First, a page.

Some Intranet models in retail are "customer facing," such as online shopping and e-care solutions, while others -- including fulfillment and inventory control -- are behind the scenes. All, however, are designed to provide greater value to customers and partners -- value that creates real competitive advantages.
To realize those advantages, retailers should look for Intranet solutions that will:
Improve customer relationships
Reduce distribution costs
Acquire data on profitable customers
Strengthen supply chain partnerships
Develop new distribution channels
Enter new markets
With the Net so tightly woven into the fabric of today's business world, it's not surprising that one hears a lot about Internet business-model adjustments. Just listen to the news: One report blames an online company's demise on a flawed business model; another describes an organization's re-launch of its Web venture -- an attempt to hit upon the "right" approach. So what's the hype all about? Why so many shifts?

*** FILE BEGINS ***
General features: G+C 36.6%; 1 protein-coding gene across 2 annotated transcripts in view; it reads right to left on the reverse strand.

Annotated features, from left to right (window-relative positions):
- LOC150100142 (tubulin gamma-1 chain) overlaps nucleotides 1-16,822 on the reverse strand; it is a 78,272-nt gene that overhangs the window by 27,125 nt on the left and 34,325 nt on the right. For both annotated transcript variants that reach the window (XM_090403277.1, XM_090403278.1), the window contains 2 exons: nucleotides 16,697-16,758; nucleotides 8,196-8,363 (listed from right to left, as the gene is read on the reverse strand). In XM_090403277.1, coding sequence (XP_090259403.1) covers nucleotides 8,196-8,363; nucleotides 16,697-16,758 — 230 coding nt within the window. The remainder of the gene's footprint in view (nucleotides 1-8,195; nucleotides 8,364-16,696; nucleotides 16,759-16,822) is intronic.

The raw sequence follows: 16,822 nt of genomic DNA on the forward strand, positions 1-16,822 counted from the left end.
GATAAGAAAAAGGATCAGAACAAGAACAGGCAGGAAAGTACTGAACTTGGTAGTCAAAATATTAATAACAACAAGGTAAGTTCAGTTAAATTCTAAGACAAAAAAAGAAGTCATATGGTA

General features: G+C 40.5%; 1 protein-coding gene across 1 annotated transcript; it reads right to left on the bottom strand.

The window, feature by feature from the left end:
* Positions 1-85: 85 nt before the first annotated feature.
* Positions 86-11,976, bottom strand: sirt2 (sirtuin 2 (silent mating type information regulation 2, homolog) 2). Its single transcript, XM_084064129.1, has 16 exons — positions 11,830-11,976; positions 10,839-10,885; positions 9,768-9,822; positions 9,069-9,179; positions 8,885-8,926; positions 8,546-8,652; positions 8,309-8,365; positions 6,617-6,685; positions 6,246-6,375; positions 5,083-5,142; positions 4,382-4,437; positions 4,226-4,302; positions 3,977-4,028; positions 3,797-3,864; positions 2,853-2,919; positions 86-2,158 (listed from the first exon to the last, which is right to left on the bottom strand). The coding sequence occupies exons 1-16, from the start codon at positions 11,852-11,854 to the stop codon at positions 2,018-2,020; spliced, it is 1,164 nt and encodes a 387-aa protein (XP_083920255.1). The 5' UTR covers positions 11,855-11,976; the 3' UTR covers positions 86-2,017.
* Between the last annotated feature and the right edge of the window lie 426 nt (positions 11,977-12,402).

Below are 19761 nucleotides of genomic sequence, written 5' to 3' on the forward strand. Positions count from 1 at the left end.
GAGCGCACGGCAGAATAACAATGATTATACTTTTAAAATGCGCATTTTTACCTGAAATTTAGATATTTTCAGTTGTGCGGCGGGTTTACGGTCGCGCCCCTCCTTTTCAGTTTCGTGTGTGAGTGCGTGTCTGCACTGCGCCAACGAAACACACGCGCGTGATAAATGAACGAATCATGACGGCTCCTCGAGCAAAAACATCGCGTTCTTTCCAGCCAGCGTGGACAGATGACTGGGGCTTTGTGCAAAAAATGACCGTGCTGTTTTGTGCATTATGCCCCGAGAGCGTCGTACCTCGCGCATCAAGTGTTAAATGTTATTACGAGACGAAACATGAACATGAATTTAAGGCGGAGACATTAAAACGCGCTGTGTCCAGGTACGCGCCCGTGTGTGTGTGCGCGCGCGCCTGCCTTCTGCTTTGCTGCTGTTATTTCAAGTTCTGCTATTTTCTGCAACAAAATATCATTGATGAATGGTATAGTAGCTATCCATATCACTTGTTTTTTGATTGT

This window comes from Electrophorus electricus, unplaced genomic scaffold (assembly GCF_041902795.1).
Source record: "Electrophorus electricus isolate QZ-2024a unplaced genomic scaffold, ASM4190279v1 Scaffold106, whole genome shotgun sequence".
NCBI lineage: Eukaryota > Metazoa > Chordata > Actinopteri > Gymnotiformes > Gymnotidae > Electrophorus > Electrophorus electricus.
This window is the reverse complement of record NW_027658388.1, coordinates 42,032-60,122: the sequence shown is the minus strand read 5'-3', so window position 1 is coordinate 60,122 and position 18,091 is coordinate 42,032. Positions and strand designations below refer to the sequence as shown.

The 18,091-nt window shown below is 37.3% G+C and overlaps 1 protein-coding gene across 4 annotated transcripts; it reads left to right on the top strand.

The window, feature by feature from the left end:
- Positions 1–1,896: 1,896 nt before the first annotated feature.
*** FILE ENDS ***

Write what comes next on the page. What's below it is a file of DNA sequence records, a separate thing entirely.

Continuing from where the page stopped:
Does your Intranet need adjustment? Are you sure you would know if it did?
Running a profitable Intranet is a continual challenge, and finding the right business model is not always easy.
But thanks to many Internet pioneers, corporations now have some history to analyze for clues.
Who are you in the online world?
In an IBM analysis of over 700 companies currently active on the Web, specific online business model patterns emerge. Interestingly, while these groupings remain constant across geography, industry, company size or type of commerce (B2B versus B2C), their distinction is marked by their primary focus ("content and community" versus "orders and transactions") and market scope (serving single or multiple markets):
Off-line facilitator: These companies promote their brands online, but never take a Web-based order. They want to avoid any potential channel conflict.
Context provider: Sometimes known as affinity groups or content aggregators,